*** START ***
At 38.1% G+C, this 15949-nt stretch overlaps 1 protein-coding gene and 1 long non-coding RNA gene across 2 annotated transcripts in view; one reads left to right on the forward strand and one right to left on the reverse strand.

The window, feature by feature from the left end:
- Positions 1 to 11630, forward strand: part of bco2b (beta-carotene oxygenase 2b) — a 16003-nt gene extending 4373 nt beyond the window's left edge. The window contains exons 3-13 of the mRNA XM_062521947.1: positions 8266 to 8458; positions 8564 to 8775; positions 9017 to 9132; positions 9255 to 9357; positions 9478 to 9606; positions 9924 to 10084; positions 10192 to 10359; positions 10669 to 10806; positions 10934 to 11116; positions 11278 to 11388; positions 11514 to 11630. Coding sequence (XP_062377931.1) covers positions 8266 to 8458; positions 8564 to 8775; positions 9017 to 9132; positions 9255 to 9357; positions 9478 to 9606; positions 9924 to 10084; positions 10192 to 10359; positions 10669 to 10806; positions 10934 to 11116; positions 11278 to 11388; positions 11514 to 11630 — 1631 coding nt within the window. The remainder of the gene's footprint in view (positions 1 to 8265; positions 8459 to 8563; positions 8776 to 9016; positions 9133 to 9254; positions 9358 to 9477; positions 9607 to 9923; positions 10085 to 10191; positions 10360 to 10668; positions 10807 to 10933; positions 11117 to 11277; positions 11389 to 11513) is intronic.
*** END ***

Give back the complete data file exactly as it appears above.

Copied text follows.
At 38.1% G+C, this 15949-nt stretch overlaps 1 protein-coding gene and 1 long non-coding RNA gene across 2 annotated transcripts in view; one reads left to right on the forward strand and one right to left on the reverse strand.

The window, feature by feature from the left end:
- Positions 1 to 11630, forward strand: part of bco2b (beta-carotene oxygenase 2b) — a 16003-nt gene extending 4373 nt beyond the window's left edge. The window contains exons 3-13 of the mRNA XM_062521947.1: positions 8266 to 8458; positions 8564 to 8775; positions 9017 to 9132; positions 9255 to 9357; positions 9478 to 9606; positions 9924 to 10084; positions 10192 to 10359; positions 10669 to 10806; positions 10934 to 11116; positions 11278 to 11388; positions 11514 to 11630. Coding sequence (XP_062377931.1) covers positions 8266 to 8458; positions 8564 to 8775; positions 9017 to 9132; positions 9255 to 9357; positions 9478 to 9606; positions 9924 to 10084; positions 10192 to 10359; positions 10669 to 10806; positions 10934 to 11116; positions 11278 to 11388; positions 11514 to 11630 — 1631 coding nt within the window. The remainder of the gene's footprint in view (positions 1 to 8265; positions 8459 to 8563; positions 8776 to 9016; positions 9133 to 9254; positions 9358 to 9477; positions 9607 to 9923; positions 10085 to 10191; positions 10360 to 10668; positions 10807 to 10933; positions 11117 to 11277; positions 11389 to 11513) is intronic.